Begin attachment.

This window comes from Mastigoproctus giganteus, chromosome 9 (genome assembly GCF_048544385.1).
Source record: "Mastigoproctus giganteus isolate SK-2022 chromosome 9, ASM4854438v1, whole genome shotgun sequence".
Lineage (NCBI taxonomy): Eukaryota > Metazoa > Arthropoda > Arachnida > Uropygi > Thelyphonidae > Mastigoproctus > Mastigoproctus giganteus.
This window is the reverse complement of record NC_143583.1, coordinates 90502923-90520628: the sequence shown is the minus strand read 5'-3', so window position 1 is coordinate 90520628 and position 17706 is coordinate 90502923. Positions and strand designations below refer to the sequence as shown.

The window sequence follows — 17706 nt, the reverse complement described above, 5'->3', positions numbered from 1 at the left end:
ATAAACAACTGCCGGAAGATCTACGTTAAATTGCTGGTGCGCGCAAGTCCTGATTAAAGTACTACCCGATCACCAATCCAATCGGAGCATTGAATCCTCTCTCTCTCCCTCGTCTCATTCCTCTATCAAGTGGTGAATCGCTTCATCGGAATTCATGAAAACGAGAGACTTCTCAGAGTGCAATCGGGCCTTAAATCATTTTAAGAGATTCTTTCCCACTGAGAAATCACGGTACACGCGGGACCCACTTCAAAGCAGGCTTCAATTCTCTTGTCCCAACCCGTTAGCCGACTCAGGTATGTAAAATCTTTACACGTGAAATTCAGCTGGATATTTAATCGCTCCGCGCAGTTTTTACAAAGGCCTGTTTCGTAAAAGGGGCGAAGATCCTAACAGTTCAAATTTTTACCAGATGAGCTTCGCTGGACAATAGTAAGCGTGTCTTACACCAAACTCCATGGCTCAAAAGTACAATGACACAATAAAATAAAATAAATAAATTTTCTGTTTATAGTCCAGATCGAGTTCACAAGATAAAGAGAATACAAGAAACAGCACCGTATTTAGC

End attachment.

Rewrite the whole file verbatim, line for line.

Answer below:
This window comes from Mastigoproctus giganteus, chromosome 9 (genome assembly GCF_048544385.1).
Source record: "Mastigoproctus giganteus isolate SK-2022 chromosome 9, ASM4854438v1, whole genome shotgun sequence".
Lineage (NCBI taxonomy): Eukaryota > Metazoa > Arthropoda > Arachnida > Uropygi > Thelyphonidae > Mastigoproctus > Mastigoproctus giganteus.
This window is the reverse complement of record NC_143583.1, coordinates 90502923-90520628: the sequence shown is the minus strand read 5'-3', so window position 1 is coordinate 90520628 and position 17706 is coordinate 90502923. Positions and strand designations below refer to the sequence as shown.

The window sequence follows — 17706 nt, the reverse complement described above, 5'->3', positions numbered from 1 at the left end:
ATAAACAACTGCCGGAAGATCTACGTTAAATTGCTGGTGCGCGCAAGTCCTGATTAAAGTACTACCCGATCACCAATCCAATCGGAGCATTGAATCCTCTCTCTCTCCCTCGTCTCATTCCTCTATCAAGTGGTGAATCGCTTCATCGGAATTCATGAAAACGAGAGACTTCTCAGAGTGCAATCGGGCCTTAAATCATTTTAAGAGATTCTTTCCCACTGAGAAATCACGGTACACGCGGGACCCACTTCAAAGCAGGCTTCAATTCTCTTGTCCCAACCCGTTAGCCGACTCAGGTATGTAAAATCTTTACACGTGAAATTCAGCTGGATATTTAATCGCTCCGCGCAGTTTTTACAAAGGCCTGTTTCGTAAAAGGGGCGAAGATCCTAACAGTTCAAATTTTTACCAGATGAGCTTCGCTGGACAATAGTAAGCGTGTCTTACACCAAACTCCATGGCTCAAAAGTACAATGACACAATAAAATAAAATAAATAAATTTTCTGTTTATAGTCCAGATCGAGTTCACAAGATAAAGAGAATACAAGAAACAGCACCGTATTTAGC